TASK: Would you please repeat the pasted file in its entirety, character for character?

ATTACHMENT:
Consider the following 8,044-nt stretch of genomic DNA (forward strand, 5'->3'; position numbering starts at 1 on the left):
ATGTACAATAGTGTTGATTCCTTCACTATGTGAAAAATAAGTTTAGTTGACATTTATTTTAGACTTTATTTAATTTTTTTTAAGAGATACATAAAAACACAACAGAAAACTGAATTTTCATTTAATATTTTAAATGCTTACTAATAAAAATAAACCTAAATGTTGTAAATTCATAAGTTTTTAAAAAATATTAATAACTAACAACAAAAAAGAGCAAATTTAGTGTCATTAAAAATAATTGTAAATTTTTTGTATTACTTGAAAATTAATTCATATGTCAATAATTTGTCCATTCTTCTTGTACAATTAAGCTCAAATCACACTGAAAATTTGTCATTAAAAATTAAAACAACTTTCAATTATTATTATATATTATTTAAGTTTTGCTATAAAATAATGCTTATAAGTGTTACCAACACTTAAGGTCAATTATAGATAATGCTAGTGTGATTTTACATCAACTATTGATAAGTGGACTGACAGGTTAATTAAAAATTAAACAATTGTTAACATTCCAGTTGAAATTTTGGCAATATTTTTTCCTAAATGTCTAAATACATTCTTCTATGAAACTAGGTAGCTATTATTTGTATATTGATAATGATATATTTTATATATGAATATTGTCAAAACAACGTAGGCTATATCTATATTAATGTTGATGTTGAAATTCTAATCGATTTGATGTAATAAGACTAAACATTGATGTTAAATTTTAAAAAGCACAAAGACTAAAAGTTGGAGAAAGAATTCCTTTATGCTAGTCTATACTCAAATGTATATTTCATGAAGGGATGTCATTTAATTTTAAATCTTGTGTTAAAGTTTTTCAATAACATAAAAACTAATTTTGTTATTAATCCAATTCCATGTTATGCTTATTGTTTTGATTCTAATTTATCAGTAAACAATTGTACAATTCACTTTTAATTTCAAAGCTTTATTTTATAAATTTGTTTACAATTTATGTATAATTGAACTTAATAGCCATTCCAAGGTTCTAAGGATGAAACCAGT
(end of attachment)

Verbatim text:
Consider the following 8,044-nt stretch of genomic DNA (forward strand, 5'->3'; position numbering starts at 1 on the left):
ATGTACAATAGTGTTGATTCCTTCACTATGTGAAAAATAAGTTTAGTTGACATTTATTTTAGACTTTATTTAATTTTTTTTAAGAGATACATAAAAACACAACAGAAAACTGAATTTTCATTTAATATTTTAAATGCTTACTAATAAAAATAAACCTAAATGTTGTAAATTCATAAGTTTTTAAAAAATATTAATAACTAACAACAAAAAAGAGCAAATTTAGTGTCATTAAAAATAATTGTAAATTTTTTGTATTACTTGAAAATTAATTCATATGTCAATAATTTGTCCATTCTTCTTGTACAATTAAGCTCAAATCACACTGAAAATTTGTCATTAAAAATTAAAACAACTTTCAATTATTATTATATATTATTTAAGTTTTGCTATAAAATAATGCTTATAAGTGTTACCAACACTTAAGGTCAATTATAGATAATGCTAGTGTGATTTTACATCAACTATTGATAAGTGGACTGACAGGTTAATTAAAAATTAAACAATTGTTAACATTCCAGTTGAAATTTTGGCAATATTTTTTCCTAAATGTCTAAATACATTCTTCTATGAAACTAGGTAGCTATTATTTGTATATTGATAATGATATATTTTATATATGAATATTGTCAAAACAACGTAGGCTATATCTATATTAATGTTGATGTTGAAATTCTAATCGATTTGATGTAATAAGACTAAACATTGATGTTAAATTTTAAAAAGCACAAAGACTAAAAGTTGGAGAAAGAATTCCTTTATGCTAGTCTATACTCAAATGTATATTTCATGAAGGGATGTCATTTAATTTTAAATCTTGTGTTAAAGTTTTTCAATAACATAAAAACTAATTTTGTTATTAATCCAATTCCATGTTATGCTTATTGTTTTGATTCTAATTTATCAGTAAACAATTGTACAATTCACTTTTAATTTCAAAGCTTTATTTTATAAATTTGTTTACAATTTATGTATAATTGAACTTAATAGCCATTCCAAGGTTCTAAGGATGAAACCAGT